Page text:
Carolina Family & Maternal Counseling

If you’ve had a traumatic birth experience, you may not only have feelings of depression and anxiety, but also flashbacks, nightmares, and difficulty connecting with others. If you are the spouse or partner of a woman struggling with reproductive mental health issues, you may be at a loss for how to help or be experiencing your own mental health challenges as a result of the changes in your family.  We are passionate about helping women and their support systems through these difficult challenges.

Support Groups

For parents, the death of a baby at any time during pregnancy or shortly after birth is devastating. Many times, even our most sensitive friends and family do not know how to respond to this loss. To facilitate the normalcy of emotions and fears, KinderMourn offers individual counseling and support groups for those who have experienced the death of a baby from early pregnancy through newborn death.

Peer-Led and Professionally-Led Support Groups are a safe space to meet others facing similar struggles with infertility and family building. Find a Support Group near you. (For Charlotte, click here.)


Facebook Groups & Pages

Pregnancy and Infant Loss Support Group


For those who have suffered a miscarraige
Excerpt from Every Moment Holy


Grace like Scarlett by Adriel Booker

A Grief Observed by C.S. Lewis

Safe in the Arms of God by John MacArthur

Held – Devotional by Abbey Wedgeworth

Morning Will Come by Caleb Ministries women

Learning Through Loss by Sandy Day



Isaiah 55: 8-9
For my thoughts are not your thoughts, neither are your ways my ways, declares the Lord. As the heavens are higher than the earth, so are my ways higher than your ways and my thoughts than your thoughts.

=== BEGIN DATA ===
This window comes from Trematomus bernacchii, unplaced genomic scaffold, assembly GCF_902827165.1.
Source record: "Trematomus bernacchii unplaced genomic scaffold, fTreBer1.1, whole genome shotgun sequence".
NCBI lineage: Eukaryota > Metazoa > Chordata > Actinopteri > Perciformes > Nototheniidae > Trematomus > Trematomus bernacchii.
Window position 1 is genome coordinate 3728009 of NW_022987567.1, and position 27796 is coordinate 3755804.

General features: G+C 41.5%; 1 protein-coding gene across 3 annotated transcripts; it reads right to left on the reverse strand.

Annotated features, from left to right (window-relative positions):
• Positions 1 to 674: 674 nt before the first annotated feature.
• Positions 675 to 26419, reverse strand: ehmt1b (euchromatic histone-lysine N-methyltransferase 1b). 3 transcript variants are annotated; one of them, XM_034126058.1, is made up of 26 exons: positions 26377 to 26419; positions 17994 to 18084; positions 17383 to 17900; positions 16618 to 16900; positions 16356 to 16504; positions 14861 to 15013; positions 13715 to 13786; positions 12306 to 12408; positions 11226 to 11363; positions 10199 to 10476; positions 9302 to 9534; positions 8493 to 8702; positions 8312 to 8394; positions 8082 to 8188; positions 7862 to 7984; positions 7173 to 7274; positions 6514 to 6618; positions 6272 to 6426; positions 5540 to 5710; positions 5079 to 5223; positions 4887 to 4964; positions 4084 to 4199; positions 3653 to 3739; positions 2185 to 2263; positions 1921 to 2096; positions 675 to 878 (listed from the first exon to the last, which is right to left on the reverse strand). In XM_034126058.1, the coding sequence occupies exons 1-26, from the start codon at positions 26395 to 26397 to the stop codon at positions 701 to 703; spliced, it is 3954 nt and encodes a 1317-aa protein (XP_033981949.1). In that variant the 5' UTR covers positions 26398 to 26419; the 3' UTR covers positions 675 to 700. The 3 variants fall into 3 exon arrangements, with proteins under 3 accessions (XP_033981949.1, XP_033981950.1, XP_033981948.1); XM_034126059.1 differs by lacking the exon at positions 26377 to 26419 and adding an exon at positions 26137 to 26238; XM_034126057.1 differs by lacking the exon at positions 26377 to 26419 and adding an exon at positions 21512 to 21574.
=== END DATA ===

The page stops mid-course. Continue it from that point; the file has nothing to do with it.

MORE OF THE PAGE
Psalm 34:18
The Lord is near to the brokenhearted and saves the crushed in spirit.

Lamentations 3:1-24
I am the man who has seen affliction
under the rod of his wrath;
he has driven and brought me
into darkness without any light;
surely against me he turns his hand
again and again the whole day long.
He has made my flesh and my skin waste away;
he has broken my bones;
he has besieged and enveloped me
with bitterness and tribulation;
he has made me dwell in darkness
like the dead of long ago.

He has walled me about so that I cannot escape;
he has made my chains heavy;
though I call and cry for help,
he shuts out my prayer;
he has blocked my ways with blocks of stones;
he has made my paths crooked.

He is a bear lying in wait for me,
a lion in hiding;
he turned aside my steps and tore me to pieces;
he has made me desolate;
he bent his bow and set me
as a target for his arrow.

He drove into my kidneys
the arrows of his quiver;
I have become the laughingstock of all peoples,
the object of their taunts all day long.
He has filled me with bitterness;
he has sated me with wormwood.

He has made my teeth grind on gravel,
and made me cower in ashes;
my soul is bereft of peace;
I have forgotten what happiness is;
so I say, “My endurance has perished;
so has my hope from the Lord.”

Remember my affliction and my wanderings,
the wormwood and the gall!
My soul continually remembers it
and is bowed down within me.
But this I call to mind,
and therefore I have hope:

The steadfast love of the Lord never ceases;
his mercies never come to an end;
they are new every morning;
great is your faithfulness.
“The Lord is my portion,” says my soul,
“therefore I will hope in him.”

Ideas for ways to honor your child

Personalized coffee mugs with your child’s name on it

Personalized journal to write down your thoughts through the grieving process, letters to the child you lost.

Balloon release on child’s due date or death date

Butterfly release on child’s due date or death date

Hang a stocking with the child’s name on Christmas

Name the child, even if you didn’t know their gender

Have a “song” that reminds you of your child that your family can play

Have a memorial service (even if just for you and your husband or family)

Talking about your child to close friends

Have a stone or physical place of memorial to be able to go and remember your child